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Journal Article: BibTeX citation key:  Froehlich2012a
Froehlich, L., Knippertz, P., Fink, A. H. & Hohberger, E. (2012) An objective climatology of tropical plumes. IN Journal of Climate, 24. 5044–5060.
Added by: Andreas Fink 2013-05-16 15:14:40    Last Edited by: Andreas Fink 2013-07-01 11:31:16
 B  
Categories: Atmospheric processes
Keywords: Clouds - Convection, Dynamics, Interannual variability, Radiation, Satellites
Creators: Fink, Froehlich, Hohberger, Knippertz
Collection: Journal of Climate

Peer reviewed
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Popularity index:  44.92%

 
Abstract
The first global objective climatology of Tropical Plumes (TPs), obtained from a novel
algorithm based on gridded 10.8-μm brightness temperatures (Tb), is presented for
1983-2006. TPs are defined as continuous cloud bands (>2000 km) crossing 15°N or
15°S with Tb anomalies of less than -20 K and a lifetime of at least 3 hours. A
minimum length-to-width ratio of three filters for elongated features. Numbers of
identified TPs are sensitive to the chosen thresholds, but not their geographical
distribution and seasonal cycle.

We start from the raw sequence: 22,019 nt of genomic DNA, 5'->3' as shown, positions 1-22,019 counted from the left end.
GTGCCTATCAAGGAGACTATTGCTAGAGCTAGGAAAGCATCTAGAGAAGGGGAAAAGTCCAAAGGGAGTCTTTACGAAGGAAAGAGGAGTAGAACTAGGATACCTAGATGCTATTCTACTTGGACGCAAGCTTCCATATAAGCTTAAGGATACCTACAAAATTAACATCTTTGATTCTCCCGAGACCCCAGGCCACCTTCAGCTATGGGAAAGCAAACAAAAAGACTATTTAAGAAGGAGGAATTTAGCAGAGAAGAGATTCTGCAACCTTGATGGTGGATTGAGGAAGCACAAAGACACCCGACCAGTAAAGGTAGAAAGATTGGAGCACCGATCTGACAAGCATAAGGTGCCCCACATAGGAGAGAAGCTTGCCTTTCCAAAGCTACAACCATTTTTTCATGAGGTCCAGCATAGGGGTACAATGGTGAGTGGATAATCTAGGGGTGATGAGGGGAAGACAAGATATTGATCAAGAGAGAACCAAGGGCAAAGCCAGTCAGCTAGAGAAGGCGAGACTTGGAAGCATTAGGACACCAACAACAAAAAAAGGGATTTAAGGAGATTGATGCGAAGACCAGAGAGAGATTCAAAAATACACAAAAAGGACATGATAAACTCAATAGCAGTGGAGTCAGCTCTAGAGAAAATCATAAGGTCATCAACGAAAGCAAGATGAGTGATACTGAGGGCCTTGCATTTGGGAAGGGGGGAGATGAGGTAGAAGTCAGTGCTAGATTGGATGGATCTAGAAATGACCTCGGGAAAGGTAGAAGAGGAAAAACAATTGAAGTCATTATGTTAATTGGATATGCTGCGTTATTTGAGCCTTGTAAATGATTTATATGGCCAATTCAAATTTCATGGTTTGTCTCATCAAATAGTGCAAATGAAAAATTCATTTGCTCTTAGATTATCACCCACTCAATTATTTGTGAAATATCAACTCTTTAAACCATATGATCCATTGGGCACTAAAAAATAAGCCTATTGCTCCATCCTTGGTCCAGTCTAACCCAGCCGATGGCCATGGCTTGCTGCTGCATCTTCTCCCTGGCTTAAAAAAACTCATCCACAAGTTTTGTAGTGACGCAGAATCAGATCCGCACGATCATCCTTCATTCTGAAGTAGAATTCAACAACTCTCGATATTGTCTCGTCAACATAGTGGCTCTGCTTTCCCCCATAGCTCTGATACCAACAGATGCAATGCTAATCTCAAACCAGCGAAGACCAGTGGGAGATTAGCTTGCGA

TPs are an important indicator of tropical-extratropical interactions with impacts on
radiation and moisture. TP occurrence during boreal winter is largely confined to
oceanic regions with main maxima over the South Pacific and South Atlantic as well as
the eastern North Atlantic and Pacific Oceans. The geographical distribution during
boreal summer is similar, but with lower frequencies, except for monsoon-influenced
regions. Interannual variations over the Indo-Pacific region are strongly related to El
Niño. TPs often develop downstream of extratropical upper-level troughs propagating
into low latitudes, particularly over the wintertime eastern North Pacific and North
Atlantic, but also in regions where mean upper-level easterlies do not generally favor
equatorward Rossby wave propagation. Synoptic-scale variations in the quasipermanent
cloud bands associated with the South Pacific and South Atlantic
Convergence Zones frequently produce TP-like anomalies, which are climatologically
associated with downstream upper-level troughs. Some regions also feature TPs
associated with mesoscale tropical disturbances. The new TP algorithm will serve as a
basis for more-in-depth studies in the future.
Added by: Andreas Fink    Last Edited by: Andreas Fink